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Every now and then someone asks me if it is safe to visit Portland. It catches me off guard every time that happens. Then I will realize there must have been another report of a steam cloud or jiggle from Mt. Saint Helen.

St. Helen is still cloaked in white clean snow this spring, and many days is in full view. My long standing relationship with this topless mountain will always intrigues me. Being our family’s memory-keeper, I possess a picture perfect vintage 1949 photo of the mountain and Spirit Lake. Helen rests about 65 miles from our Oregon home and can easily be seen from many places in northwest Oregon and southwest Washington.

“Vancouver, Vancouver, this is it!” radioed researcher David Johnston.

Sunday, May 18, 1980 I was up early to attend a birthday brunch. As I made my way down the hill to do barnyard chores I was bothered by the air quality that morning. Ash appeared to be heavy in the air and was leaving a layer over everything. I didn’t smell smoke. I never heard any rumble or felt anything shaking. Confused, I covered the water barrels and left the animals inside.

(Keeping with my May is Music Month theme, this video is worth playing just to enjoy the music. It also shares a time lapse of the volcano’s eruptive phase from 2004 through 2008.)

The phone was ringing when I got back to the little farmhouse and I learned that Mt. St. Helen had just blasted her way into history books. I remember looking at my child and I wanting to hold her close to me. Everyone had talked about the mountain for months but this was my first hand experience with a volcano. The jet stream carried the bulk of the ash away from Portland. Later we would learn more about the damage endured by cities to the east of the mountain. I found summer of 1980 was darker and cooler than normal years as ash circled around the planet in the jet stream.

It would be days before the death tally told of the 57 lives lost in the eruption. Researcher David Johnston’s body was never found. His observation station was five miles north of the mountain and a ridge has been named after him. Harry Truman and his 16 cats would no longer be at his Spirit Lake Lodge; if anything he would be 150 feet below Spirit Lake.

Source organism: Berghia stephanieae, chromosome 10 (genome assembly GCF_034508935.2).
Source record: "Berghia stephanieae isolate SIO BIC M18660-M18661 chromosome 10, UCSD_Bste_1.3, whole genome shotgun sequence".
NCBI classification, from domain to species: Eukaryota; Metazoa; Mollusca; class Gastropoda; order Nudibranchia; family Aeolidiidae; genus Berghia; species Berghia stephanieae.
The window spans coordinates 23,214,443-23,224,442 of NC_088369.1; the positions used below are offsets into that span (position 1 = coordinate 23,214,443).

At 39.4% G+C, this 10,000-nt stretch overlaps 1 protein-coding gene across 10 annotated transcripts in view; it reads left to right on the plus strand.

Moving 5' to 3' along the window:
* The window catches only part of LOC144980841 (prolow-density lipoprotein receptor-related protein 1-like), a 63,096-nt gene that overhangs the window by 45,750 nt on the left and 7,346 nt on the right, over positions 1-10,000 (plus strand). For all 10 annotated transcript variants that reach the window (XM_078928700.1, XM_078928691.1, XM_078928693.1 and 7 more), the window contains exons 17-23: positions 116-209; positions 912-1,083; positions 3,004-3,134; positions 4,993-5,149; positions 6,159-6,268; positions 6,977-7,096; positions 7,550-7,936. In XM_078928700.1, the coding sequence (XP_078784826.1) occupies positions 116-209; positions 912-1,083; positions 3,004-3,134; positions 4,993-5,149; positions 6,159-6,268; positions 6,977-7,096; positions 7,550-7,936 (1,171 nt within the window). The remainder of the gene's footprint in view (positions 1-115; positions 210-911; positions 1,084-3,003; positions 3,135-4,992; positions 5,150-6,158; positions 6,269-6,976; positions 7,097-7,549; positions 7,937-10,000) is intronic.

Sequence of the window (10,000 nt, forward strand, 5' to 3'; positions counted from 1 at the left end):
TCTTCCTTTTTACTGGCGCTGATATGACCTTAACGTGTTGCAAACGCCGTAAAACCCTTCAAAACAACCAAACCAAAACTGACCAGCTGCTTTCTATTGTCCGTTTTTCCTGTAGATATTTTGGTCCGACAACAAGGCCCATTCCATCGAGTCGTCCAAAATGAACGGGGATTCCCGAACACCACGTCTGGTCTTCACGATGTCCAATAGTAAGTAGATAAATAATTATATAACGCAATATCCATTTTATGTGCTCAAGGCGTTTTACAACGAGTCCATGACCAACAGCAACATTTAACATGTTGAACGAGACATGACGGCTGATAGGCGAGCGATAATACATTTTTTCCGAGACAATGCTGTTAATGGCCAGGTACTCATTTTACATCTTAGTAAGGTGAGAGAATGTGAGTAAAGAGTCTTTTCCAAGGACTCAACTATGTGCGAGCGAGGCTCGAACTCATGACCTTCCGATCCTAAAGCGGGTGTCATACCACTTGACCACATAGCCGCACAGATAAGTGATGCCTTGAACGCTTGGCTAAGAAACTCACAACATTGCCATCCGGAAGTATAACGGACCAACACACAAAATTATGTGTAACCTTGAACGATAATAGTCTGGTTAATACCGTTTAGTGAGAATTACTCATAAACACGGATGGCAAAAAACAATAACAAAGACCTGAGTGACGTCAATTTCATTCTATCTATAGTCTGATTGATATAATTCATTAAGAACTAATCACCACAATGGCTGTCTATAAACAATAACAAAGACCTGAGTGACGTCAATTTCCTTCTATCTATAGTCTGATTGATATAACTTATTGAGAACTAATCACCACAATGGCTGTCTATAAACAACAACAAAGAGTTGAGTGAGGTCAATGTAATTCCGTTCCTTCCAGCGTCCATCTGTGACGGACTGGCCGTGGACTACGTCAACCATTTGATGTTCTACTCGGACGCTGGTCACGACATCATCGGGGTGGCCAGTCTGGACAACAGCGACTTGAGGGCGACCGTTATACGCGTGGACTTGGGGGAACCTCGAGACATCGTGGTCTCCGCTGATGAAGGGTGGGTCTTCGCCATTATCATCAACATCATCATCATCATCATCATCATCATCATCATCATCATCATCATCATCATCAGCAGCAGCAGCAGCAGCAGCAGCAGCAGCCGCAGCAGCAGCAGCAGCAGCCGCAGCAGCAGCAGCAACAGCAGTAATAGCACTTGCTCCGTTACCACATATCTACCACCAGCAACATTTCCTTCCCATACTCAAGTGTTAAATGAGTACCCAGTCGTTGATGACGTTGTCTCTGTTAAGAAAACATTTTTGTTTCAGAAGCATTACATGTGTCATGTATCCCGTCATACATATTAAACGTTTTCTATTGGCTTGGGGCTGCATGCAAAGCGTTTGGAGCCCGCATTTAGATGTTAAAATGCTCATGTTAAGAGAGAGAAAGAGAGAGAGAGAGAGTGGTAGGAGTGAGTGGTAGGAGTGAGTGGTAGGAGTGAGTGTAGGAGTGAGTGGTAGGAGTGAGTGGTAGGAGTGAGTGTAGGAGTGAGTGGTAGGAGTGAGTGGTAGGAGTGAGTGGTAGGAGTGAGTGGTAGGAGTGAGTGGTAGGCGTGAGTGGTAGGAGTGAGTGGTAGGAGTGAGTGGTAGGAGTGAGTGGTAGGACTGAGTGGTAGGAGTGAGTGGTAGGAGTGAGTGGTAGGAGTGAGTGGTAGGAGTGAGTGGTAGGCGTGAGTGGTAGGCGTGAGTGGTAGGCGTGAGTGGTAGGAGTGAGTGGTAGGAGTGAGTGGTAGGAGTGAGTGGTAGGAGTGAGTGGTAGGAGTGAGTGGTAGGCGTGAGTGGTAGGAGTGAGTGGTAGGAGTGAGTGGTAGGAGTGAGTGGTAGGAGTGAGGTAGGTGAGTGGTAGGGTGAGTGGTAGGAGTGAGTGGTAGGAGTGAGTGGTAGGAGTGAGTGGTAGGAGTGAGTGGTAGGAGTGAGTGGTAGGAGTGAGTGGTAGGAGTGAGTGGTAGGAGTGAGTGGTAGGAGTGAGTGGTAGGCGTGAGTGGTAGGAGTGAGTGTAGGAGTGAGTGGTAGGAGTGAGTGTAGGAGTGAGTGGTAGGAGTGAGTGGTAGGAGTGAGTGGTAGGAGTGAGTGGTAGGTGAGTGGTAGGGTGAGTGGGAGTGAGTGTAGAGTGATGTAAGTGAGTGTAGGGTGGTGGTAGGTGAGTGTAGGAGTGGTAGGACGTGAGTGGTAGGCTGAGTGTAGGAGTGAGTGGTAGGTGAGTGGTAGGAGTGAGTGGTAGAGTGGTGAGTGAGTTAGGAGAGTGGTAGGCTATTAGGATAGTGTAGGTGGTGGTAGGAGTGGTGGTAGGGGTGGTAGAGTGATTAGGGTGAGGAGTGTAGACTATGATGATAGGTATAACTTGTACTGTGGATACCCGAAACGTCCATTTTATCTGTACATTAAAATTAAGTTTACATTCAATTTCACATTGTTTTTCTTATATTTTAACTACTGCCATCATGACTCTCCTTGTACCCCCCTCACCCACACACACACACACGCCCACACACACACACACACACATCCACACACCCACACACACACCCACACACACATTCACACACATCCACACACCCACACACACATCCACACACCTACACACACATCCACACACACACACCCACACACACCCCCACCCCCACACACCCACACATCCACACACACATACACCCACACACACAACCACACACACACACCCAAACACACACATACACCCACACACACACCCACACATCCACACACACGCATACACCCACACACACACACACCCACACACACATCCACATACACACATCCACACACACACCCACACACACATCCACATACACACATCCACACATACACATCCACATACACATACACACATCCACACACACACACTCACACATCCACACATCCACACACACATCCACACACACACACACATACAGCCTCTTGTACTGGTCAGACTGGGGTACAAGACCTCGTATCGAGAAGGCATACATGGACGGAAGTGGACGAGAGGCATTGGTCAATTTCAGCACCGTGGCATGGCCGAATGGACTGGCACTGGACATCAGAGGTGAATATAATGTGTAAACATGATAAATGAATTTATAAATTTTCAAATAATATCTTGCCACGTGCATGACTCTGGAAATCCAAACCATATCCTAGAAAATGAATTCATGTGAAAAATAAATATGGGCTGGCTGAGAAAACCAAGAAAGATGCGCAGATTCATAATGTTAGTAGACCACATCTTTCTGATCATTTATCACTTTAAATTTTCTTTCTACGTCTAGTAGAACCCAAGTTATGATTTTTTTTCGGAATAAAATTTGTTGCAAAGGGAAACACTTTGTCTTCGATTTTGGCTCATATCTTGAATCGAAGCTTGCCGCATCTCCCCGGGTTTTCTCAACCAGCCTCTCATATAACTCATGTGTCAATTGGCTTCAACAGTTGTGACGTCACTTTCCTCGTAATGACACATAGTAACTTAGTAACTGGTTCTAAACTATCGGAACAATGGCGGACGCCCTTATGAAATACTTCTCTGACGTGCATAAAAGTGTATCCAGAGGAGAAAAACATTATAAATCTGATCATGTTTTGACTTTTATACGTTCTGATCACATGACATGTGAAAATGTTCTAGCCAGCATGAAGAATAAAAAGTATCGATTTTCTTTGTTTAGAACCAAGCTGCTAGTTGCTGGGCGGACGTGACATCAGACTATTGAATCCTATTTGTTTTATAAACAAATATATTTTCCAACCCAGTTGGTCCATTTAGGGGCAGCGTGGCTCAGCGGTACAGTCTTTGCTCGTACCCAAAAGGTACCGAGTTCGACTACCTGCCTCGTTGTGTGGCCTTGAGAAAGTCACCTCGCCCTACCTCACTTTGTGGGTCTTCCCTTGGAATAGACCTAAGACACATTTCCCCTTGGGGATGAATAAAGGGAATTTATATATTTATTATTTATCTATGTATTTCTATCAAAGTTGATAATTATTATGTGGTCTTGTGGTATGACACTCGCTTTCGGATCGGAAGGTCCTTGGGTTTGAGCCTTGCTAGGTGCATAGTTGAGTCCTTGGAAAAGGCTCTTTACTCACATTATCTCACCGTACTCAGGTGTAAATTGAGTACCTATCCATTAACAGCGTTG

Spirit Lake and Mt. St. Helen 1949

Spirit Lake and Mt. St. Helen 1949

Remarkable stories and photographs began to emerge. Two of my personal friends (not even living in the same city) did not know each other, but their parents turned out to be best of friends, and it just happened that both sets of their parents were flying in a tiny plane around the mountain the morning of the blast. I have been told I am the last person to own a full set (18) of the outrageous scary photos they took of each other in the air that day. These folks were having a great outing and had no idea of the immense real danger they were in. Judging from the photos, angels must have been what carried them safely back to us that day.

The big blast blew 1,300 feet off the summit, changing the mountains elevation within moments from 9,677 feet to 8,363 feet.  A gaping crater opened on the mountains north side. Washington State’s ninth highest mountain was now its 30th highest mountain. (I have also read reports that the mountain was originally the fifth highest.) No longer is Helen said to look like Mt. Fujii.

Update: The Oregonian newspaper reports that a small army of volunteers have joined with the US Forest Service. I am happy to learn the Pine Creek Information Center on Forest Service Road 90, in the Washington state’s Gifford Pinchot National Forest is scheduled for a grand re-opening on Saturday, May 23, 2009.

This center was closed by the U.S. Forest Service in 2006 two days after I visited.

There are other stories to be told about the mountain but this is enough for one day. I will be adding more pictures as the week progresses. Thanks.

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